We next determined whether the various DNA macrostructures maintained the protocells’ membrane tightness, overall dimensions, roundness, and circularity. A membrane tight-seal of the protocells was confirmed by adding the small-molecule hydrophilic dye 5,6-carboxyfluorescein into the exterior solution, which was not able to permeate across the lipid bilayer membranes (Figs. S14 and 15). We then confirmed the unilamellar nature of the protocells by employing a protein nanopore alpha hemolysin (αHL). This nanopore of defined dimensions can only span single but not multiple bilayers. In the assay, the small dye Oyster 647 (O647) and the large dye green fluorescent protein (GFP) were encapsulated inside protocells. After addition of αHL at 100 nM, only O647 but not GFP displayed dye transport to the exterior (Fig. S16). These results showed size-specific transport and confirmed that the protocells are composed of unilamellar bilayers. In subsequent CLSM analysis, the protocell Feret diameter, an object’s diameter along a specific direction, ranged from 5–45 µm when the cytoskeleton was composed of DNA nanotubes (Figs. 2D and S17). This was comparable to the control, oligonucleotides but without magnesium chloride (0 mM MgCl2), indicating nanotubes did not detrimentally influence the vesicles during and after formation. The largest fibers displayed a slightly broader size distribution (Figs. 2D and S17). Similarly, analysis on roundness and circularity indicated that the different cytoskeleton types did not generally distort the shape of vesicles (Figs. 2E and S17, 18). A greater dependency of protocell shape was found for vesicles prepared with phospholipid 1,2-dimyristoyl-sn-glycero-3-phosphocholine (DMPC), which is widely used for drug delivery in liposomal medicine33. Using membranes of DMPC: cholesterol (2:1 mol ratio), non-spherical GUVs were formed for DNA fibers but not nanotubes (Fig. S19). This was most likely due to strong electrostatic interactions between DNA fibers and the charge-neutral lipid headgroups mediated by Mg2+. However, a reduced interaction and increased spherical shape were achieved by introducing 20% mol POPG to the membrane formulation, or by reducing the MgCl2 concentration of the DNA fibers from 14 to 1.4 mM prior to encapsulation (Fig. S19).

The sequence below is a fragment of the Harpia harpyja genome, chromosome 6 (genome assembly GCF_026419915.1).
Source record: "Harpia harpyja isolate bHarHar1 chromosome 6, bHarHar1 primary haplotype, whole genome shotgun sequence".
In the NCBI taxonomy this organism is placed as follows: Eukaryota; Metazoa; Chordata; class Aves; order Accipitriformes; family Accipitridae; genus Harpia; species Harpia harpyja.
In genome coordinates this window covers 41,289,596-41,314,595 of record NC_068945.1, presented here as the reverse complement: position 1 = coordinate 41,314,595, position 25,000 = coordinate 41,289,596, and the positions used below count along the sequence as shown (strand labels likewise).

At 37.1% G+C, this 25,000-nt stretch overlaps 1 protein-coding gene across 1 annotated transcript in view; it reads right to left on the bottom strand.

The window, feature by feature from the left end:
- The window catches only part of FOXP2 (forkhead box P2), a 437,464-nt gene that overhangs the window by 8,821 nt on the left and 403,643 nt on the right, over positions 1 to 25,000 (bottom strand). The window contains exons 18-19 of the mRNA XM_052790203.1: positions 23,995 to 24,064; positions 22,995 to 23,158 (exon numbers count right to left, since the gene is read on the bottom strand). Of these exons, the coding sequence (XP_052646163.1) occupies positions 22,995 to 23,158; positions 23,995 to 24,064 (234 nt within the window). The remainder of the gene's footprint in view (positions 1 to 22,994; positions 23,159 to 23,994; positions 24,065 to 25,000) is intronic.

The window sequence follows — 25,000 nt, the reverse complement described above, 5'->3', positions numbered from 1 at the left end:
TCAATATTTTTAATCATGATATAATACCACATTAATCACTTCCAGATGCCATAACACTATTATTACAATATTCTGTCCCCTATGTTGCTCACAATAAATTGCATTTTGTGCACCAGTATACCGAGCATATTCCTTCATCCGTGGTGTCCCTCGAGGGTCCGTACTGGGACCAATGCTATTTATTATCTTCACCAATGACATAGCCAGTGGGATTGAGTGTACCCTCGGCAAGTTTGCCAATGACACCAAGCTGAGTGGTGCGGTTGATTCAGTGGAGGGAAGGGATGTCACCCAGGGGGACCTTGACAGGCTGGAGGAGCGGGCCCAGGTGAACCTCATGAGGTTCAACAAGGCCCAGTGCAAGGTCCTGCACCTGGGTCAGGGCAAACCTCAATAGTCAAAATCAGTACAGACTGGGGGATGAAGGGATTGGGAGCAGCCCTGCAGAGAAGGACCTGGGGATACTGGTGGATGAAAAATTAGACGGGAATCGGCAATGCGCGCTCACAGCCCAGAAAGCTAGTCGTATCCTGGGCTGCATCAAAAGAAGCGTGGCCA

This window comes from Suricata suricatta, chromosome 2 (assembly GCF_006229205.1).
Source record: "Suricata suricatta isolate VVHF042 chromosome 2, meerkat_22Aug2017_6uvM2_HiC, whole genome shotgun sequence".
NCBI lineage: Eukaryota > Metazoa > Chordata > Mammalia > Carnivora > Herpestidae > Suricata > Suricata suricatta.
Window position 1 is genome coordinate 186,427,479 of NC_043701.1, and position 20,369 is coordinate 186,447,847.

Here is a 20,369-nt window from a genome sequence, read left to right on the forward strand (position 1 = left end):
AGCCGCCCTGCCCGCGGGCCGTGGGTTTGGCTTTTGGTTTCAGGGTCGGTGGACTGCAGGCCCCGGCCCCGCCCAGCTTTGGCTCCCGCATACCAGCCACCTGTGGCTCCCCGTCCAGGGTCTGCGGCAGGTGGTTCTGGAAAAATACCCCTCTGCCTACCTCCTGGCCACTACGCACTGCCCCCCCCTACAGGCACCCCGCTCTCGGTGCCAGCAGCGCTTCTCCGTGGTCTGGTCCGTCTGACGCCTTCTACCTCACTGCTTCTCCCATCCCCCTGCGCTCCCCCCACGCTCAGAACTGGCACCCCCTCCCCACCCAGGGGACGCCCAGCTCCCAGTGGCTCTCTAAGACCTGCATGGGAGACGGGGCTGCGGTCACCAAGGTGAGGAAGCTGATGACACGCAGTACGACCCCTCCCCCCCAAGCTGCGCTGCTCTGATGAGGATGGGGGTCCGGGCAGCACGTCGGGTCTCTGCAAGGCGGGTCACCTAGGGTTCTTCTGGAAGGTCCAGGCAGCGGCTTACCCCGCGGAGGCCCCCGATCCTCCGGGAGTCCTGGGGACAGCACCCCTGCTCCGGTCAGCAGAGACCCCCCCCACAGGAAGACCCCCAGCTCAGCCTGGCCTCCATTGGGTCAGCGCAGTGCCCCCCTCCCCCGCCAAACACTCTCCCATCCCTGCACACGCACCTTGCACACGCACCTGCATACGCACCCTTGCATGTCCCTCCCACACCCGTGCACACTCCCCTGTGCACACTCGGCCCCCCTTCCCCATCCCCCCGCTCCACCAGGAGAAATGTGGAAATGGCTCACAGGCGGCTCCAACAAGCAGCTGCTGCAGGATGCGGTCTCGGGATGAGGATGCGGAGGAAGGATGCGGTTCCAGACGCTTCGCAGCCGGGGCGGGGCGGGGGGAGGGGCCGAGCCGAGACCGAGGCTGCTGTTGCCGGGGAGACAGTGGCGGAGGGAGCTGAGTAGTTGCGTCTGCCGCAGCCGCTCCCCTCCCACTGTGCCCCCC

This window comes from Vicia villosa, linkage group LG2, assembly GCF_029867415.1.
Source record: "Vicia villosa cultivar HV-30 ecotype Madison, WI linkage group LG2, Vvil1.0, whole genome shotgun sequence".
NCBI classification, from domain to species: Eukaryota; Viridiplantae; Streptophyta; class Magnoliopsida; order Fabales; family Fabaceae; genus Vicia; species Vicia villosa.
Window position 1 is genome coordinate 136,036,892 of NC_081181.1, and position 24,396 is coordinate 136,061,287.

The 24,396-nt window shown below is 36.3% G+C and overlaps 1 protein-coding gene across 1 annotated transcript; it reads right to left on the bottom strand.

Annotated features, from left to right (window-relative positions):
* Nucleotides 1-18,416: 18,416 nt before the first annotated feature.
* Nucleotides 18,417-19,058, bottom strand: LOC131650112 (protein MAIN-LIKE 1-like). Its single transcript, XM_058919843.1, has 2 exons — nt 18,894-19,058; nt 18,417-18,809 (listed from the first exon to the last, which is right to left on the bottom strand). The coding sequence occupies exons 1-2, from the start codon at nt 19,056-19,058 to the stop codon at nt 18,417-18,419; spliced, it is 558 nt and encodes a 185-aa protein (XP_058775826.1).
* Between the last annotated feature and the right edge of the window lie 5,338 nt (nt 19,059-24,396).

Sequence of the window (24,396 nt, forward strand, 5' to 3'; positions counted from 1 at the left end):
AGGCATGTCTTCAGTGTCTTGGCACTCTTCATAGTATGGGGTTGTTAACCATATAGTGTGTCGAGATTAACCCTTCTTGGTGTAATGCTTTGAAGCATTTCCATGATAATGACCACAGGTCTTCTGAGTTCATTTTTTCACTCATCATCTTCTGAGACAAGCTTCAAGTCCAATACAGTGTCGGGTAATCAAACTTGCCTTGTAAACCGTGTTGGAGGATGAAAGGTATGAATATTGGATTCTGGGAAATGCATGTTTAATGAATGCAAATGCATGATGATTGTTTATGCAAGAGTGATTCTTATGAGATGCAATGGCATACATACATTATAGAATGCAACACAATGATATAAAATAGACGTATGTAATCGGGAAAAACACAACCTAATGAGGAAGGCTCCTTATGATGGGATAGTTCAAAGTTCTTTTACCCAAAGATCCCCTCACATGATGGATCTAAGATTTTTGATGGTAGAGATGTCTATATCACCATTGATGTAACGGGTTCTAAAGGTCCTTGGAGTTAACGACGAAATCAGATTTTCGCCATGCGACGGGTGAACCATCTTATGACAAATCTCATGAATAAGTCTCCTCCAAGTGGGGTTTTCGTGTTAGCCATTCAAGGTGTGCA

After characterizing the protocells, we explored whether the DNA cytoskeletons conferred a functional benefit in terms of stability against osmotic stress. In our assay, a hypertonic solution of 1500 mM glucose was added to the exterior of protocells containing nanotubes or fibers, which was compared to isotonic solution at 400 mM glucose. Under the ultra-high osmolarity conditions, vesicles with 14 mM MgCl2 DNA nanotubes remained largely intact, while the number of remaining vesicles with other DNA fiber types displayed a significant reduction (Figs. 2F and S20). These results confirmed that DNA nanotubes had the greatest stabilization effect on the protocells. This is most likely due to their high surface and contact area with the membrane caused by the nanotubes’ innate ability to form a hydrogel at high micromolar concentrations (Fig. S8). This effect was confirmed by lysing the protocells using surfactant (Fig. S21). After membrane lysis, nanotube cytoskeletons retained their shape while the biggest and stiffest fibers, which were able to curve along the protocells’ membrane, changed significantly due to the polymer’s high-tension state inside the protocell.
Constructing protocells of advanced complexity
Using the custom compartmentalized DNA cytoskeletons, we set out to expand the complexity of the resulting protocells to mimic complex microtubule and actin filament properties found in eucaryotic cells1. This included multiple cytoskeleton types, cytoskeleton proximity location along the membrane interface, cytoskeleton real-time alignment using an external stimulus, and intracellular vesicle immobilization along cytoskeletons.
First, multiple DNA macrostructures were introduced into the same vesicle. To generate the complex cytoskeleton protocells, two types of 100 mM MgCl2 DNA fibers labeled with either Cy3 or FAM were compartmentalized within the same vesicle. CLSM analysis showed both fiber types remained separate (Figs. 3A and S22). This approach was also successful for different DNA cytoskeletal types, including FAM-labeled 14 mM MgCl2 DNA nanotubes and Cy3-labeled 100 mM MgCl2 DNA fibers (Fig. S22). The images show heterogenous DNA macrostructures with different polymer properties can be introduced into the same protocell. These results indicate that nanotubes and fibers under the tested conditions are not in dynamic equilibrium which is unexpected given previous findings25,34. Therefore, additional analyses on each macrostructure combination without membranes was conducted to establish if the lack of dynamic behavior after folding was due to compartmentalization (Fig. S23). However, even in solution, the combined macrostructures did not dynamically rearrange after 48 h at room temperature, confirming our initial observations.